Transformational Gardening

Disclaimer: Foraging can be fun, rewarding and provide health benefits. As a novice forager, I will be sharing my foraging experiences. However, in order to be safe, always consult with local foraging experts and guidebooks before beginning foraging. Children should learn to forage safely by being guided by experienced adults. Never ingest anything unless you are certain of the identification and safety of the plant. Some plant species are inedible and some are poisonous.

Pennsylvania Bittercress (Cardamine pensylvanica): Images

Date Location Notes Images
April 15, 2012 Southeastern, New Hampshire This plant was growing in a 30-foot wide, 6-inch to 2-feet deep stream. Some of the plants were partially above the water and some were in the middle of the steam several inches below the water. It looked like watercress. After futile attempts to confirm identification, I sent a couple of pictures to Arthur Haines and he suggested that it looks like Pennsylvania Bittercress, but he couldn't be certain from the two pictures I sent.

Pennsylvania Bittercress is not bitter, but it is a fantastic green that can be eaten raw or cooked. When eaten raw it has a nice, horseradish-like taste. After cooking, it becomes much more mild. I picked a bunch to eat and enjoy.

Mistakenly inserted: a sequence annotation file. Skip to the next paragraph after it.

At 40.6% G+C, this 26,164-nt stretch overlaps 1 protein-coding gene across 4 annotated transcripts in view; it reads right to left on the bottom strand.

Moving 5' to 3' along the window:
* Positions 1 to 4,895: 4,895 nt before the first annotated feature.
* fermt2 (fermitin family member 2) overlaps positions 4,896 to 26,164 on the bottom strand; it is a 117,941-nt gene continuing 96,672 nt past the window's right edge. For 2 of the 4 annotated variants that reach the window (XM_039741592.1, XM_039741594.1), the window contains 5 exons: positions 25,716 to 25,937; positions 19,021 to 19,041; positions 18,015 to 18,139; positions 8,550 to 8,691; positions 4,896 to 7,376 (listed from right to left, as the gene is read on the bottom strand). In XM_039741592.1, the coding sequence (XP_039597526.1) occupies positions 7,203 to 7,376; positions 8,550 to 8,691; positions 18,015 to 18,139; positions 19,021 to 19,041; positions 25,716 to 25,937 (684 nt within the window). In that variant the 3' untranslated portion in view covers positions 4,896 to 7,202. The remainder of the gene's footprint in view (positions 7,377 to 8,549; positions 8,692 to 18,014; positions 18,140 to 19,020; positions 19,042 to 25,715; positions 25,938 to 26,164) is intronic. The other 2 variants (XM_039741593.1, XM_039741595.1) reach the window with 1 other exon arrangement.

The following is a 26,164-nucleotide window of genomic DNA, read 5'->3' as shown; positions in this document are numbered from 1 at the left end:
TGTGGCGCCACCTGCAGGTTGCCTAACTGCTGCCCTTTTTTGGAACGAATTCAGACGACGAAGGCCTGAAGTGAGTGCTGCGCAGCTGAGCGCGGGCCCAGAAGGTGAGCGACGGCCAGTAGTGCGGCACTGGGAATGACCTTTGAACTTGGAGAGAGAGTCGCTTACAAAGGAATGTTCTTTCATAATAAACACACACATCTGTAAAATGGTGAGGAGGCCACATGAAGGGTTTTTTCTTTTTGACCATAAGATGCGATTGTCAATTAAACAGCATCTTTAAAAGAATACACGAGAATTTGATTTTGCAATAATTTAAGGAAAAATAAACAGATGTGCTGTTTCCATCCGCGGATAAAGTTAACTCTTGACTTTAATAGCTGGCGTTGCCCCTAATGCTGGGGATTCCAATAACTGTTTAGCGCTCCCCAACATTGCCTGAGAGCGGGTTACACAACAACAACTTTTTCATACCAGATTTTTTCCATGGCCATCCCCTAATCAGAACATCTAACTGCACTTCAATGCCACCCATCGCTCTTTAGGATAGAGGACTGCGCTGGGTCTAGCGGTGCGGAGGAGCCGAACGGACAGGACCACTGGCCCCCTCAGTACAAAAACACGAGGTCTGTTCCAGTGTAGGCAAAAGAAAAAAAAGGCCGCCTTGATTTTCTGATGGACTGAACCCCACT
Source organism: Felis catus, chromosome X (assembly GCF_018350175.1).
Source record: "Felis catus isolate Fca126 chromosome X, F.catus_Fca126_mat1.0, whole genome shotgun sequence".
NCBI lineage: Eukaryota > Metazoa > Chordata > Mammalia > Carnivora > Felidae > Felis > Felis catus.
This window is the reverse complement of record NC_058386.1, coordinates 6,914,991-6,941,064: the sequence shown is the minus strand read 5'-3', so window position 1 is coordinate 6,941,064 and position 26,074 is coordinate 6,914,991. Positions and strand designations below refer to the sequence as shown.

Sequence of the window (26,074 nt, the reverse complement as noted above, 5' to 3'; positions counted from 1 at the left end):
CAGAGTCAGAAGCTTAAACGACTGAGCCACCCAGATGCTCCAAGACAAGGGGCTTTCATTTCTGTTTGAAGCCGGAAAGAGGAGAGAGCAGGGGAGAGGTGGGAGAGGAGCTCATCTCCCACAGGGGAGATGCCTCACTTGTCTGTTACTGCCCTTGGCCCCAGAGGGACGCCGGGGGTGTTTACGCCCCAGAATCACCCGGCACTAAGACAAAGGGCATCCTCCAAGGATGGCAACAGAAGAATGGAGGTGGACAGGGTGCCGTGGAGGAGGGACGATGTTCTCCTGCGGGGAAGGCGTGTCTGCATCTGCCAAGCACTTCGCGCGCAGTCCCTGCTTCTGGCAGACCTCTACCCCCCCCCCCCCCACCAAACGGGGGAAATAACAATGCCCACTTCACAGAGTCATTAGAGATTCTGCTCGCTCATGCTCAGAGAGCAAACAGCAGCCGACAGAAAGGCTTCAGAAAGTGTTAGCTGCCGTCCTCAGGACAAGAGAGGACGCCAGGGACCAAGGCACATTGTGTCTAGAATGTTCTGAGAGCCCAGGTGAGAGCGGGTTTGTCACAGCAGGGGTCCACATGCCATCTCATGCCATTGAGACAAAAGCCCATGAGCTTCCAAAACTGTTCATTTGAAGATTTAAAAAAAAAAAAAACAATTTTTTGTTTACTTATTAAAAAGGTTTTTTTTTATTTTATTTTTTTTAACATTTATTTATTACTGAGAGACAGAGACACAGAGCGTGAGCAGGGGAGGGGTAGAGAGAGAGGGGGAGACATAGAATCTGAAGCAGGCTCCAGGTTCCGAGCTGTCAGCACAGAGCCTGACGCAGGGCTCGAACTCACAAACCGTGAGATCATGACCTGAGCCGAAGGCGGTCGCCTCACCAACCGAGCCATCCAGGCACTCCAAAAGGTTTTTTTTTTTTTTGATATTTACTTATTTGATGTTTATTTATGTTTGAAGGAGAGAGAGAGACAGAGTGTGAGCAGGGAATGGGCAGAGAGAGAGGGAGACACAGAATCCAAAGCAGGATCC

I will need to do more work to confirm identification. I have narrowed it down to one of the following:
  • Pennsylvania Bittercress (Cardamine pensylvanica)
  • Pink Cuckoo Bittercress (Cardamine pratensis var. palustris) -- From a drawing I have seen, the palustris variation has leaflets similar to this plant.
  • One-Row Watercress (Nasturtium microphyllum)
  • Two-Row Watercress (Nasturtium officinale)
  • Great Yellowcress (Rorippa amphibia)
The reason I am somewhat wary of the Pennsylvania Bittercress identification is that I am unsure if it is often completely submerged underwater as this one was. On the other hand, the Nasturtium species I listed usually have leaflets with petioles. This plant does not one leaflets with petioles.
Date Location Notes Images
May 28, 2012 Southeastern, New Hampshire I was able to confirm that this plant is Pennsylvania Bittercress. Before confirmation, I had the following possibilities:
  • Pennsylvania Bittercress (Cardamine pensylvanica)
  • Pink Cuckoo Bittercress (Cardamine pratensis var. palustris)
  • One-Row Watercress (Nasturtium microphyllum)
  • Two-Row Watercress (Nasturtium officinale)
  • Great Yellowcress (Rorippa amphibia)
The seed pod for One-Row and Two-Row Watercress is much more round in cross-section while the seed pod in these pictures is more flat. In addition, the seeds in this seed pod are aligned in a single row while the seeds in Rorippa and Nasturtium microphyllum are aligned in two rows. The flower petal length for this plant was 1.5 - 2.0 mm. Cardamine pratensis has flower petals over 8 mm long. After eliminating all other possibilities, I was left with Pennsylvania Bittercress (Cardamine pensylvanica).